Looking back now, I realize there were two major problems. The first, I never got to the heart of what I wanted. The second, I didn’t have a clue how to get from here to there. Where was the guidebook? I suffered from the injustice of the universe, cursed with insufficient talent, insufficient clarity. And my real burning desire was not that of truth or expression, but of the need to be accepted and celebrated.
Without real clarity, I articulated between frustration and jealousy, tremendous desire, and grandiose visions. One minute I was slogging insurance forms, the next I was accepting an Academy award. Just like with the man, I would bring myself to the precipice of surrender, of passion…then skip to the award, but never work the process.
So what does this all have to do with spending my nights in a fantasy of the edge of surrender?
I realize I do it in everything in my life. I bring myself to the precipice of the love, of the surrender, of the passion, of the career. Then, in my mind, I skip to the end, like Cinderella and the happy ending. And it sounds cliche, but the ending is just the beginning. The real stuff of dreams is the sticky gooey part in between. It involves interaction with another, a dream, a work of art, yourself, the world.
And, now that we are in Epiphany Central, I am putting it all together.
This act of fantasy keeps us in a perpetual state of rehearsal. It is not the same as vision. It is not the same as clarity. My Oscar win, my day with Oprah (okay, that is NOT fantasy, that is going to HAPPEN) is rehearsal for another type of unrequited love. Even though it is a powerful symbol of what I might want…the glamour, the recognition, the acceptance…it has nothing to do with the feeling of doing my work in the world. Just like that moment where the man wants me, pursues me, invites me, needs me, has nothing to do with what we could create together.
I realized I don’t allow myself to have what I really want, even in fantasy. More importantly, I HAVE NO IDEA WHAT I REALLY WANT. I am afraid to even admit that I want what I want long enough to see it.
I remember Cheryl Sandberg talking about this in a different way, talking about Leaning In. She talks about how we start lying to ourselves, and then we lie to everyone else, and we forget about what we are lying about.
I know many of us feel this restlessness, like we want something we either can’t quite put our finger on, have given up on, or are embarrassed to even want. Maybe it is an every day feeling, to have a partner who is our best friend that we can’t keep our hands off, or a moment, to win the Nobel Prize for Peace, to sing with Adam Levine. Maybe it is everything.
I have spent the last two years drilling into this–call it purpose, your dream, your heart’s desire– through coaching and programs. One of the most telling processes I’ve heard is one Derek Rydall uses, which is to ask someone, “If you could truly live the life of your dreams, if you knew you would succeed, what would that look like?” Almost no one can answer. They are too afraid to even GO there. A lot of times, when they start talking, they want to lie on a beach somewhere. So Derek might say, you’re tired, that’s a fantasy, lie on that beach for a month. You’re rested. You’re full of life. Now what? Then a slow, shy, agonizing revelation begins.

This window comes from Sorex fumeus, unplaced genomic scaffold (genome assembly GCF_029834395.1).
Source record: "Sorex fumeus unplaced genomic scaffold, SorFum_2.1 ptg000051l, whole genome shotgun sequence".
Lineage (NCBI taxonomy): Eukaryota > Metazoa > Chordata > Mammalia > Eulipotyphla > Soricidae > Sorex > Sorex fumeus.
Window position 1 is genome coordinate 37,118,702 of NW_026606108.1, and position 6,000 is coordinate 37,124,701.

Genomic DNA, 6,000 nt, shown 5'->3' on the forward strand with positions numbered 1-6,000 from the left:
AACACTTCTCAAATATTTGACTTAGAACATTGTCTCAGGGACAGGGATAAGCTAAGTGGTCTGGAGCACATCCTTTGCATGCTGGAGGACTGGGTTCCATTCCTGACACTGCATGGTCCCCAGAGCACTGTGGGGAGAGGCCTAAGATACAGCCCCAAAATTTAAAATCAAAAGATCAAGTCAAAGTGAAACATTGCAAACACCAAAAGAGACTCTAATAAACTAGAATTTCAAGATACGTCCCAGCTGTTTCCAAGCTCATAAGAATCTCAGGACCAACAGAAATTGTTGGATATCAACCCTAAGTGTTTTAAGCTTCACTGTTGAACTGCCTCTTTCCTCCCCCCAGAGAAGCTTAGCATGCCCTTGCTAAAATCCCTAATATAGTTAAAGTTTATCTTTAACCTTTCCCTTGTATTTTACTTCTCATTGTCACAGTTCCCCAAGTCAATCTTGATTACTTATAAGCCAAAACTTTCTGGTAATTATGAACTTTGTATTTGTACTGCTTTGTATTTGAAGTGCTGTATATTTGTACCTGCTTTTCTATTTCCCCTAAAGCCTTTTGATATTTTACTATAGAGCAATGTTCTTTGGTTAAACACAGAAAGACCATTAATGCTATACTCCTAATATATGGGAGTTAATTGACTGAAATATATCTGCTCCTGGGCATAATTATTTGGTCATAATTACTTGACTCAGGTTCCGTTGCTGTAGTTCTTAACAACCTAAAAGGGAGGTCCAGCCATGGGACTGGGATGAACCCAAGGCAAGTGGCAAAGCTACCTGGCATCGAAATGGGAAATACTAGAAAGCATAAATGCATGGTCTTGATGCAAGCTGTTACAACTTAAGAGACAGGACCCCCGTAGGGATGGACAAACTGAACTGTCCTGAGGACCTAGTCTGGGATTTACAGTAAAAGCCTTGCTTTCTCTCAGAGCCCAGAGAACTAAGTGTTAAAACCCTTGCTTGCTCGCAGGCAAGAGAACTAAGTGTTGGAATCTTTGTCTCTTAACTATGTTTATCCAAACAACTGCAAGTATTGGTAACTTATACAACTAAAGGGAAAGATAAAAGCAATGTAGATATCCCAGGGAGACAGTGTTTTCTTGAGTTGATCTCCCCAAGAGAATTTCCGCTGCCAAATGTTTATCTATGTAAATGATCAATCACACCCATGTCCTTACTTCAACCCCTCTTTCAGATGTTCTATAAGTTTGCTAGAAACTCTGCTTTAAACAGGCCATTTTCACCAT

It touches people at every level of success. The other day I was listening in on another coaching call, and a magnificent, beautiful, brilliant woman whom I have met, revealed that even she was terrified to get to the bottom of what she really wanted. Here she was embodying so much success, so much courage. Anyone watching her, knowing her, would know she could do whatever she wanted. But she was afraid to want it.
So I go back to the man, and to the unrequited, and to the surrender. And, of course, for me, it comes back to rejection. A deep, universal type of rejection. “You don’t get to have what you really want.” “Only the chosen get to have what they really want.” “You are not the chosen.” Which boils down to, “You are nothing. You are not important. Not as important as that one over there.”
But I am. I know I am, because I can see that every other person on the planet is. I can see it, I can feel it, I can see their light, their brilliance, their gorgeousness. Your gorgeousness. It is blinding!
Recently, a high school student did a short film project where she recorded people as she told them “I am doing a project on beauty, and filming things I think are beautiful.” The camera captures the moment when they take that in, if they can, and they ARE beautiful. We are all so beautiful. As Rumi says, “If only you could see your face through my eyes, you would realize how beautiful you are.”
So I am making this commitment to myself. To do whatever it takes to open my heart and soul to what I really want. Even, especially, if it is embarrassing or impossible. With men. With work. With life. I want a man who will make me tremble and want that surrender. I want a man who will meet me, take me, to places I cannot imagine. I want a life where I create, and am of service, and am steeped in the blue Hawaiian waters every day. I want to sit with Oprah. I want to play her my hit song.
And I am making the commitment to fail. It turns out the guidebook I was looking for does exist. Its chapters include unflinching honesty, commitment, practice, completion. Like finishing this article, which I began months ago, and has tortured me, and taken me to all kinds of places I did not expect, and could not reign in, but I so get it now!
I will keep unpeeling what I want. Practicing, focusing, working, walking towards it. And loving it, when I can, the gooey, sticky in-between of it all.
As my 7th grade self would say now, if she could, “God, yes. Absolutely! Let’s go.”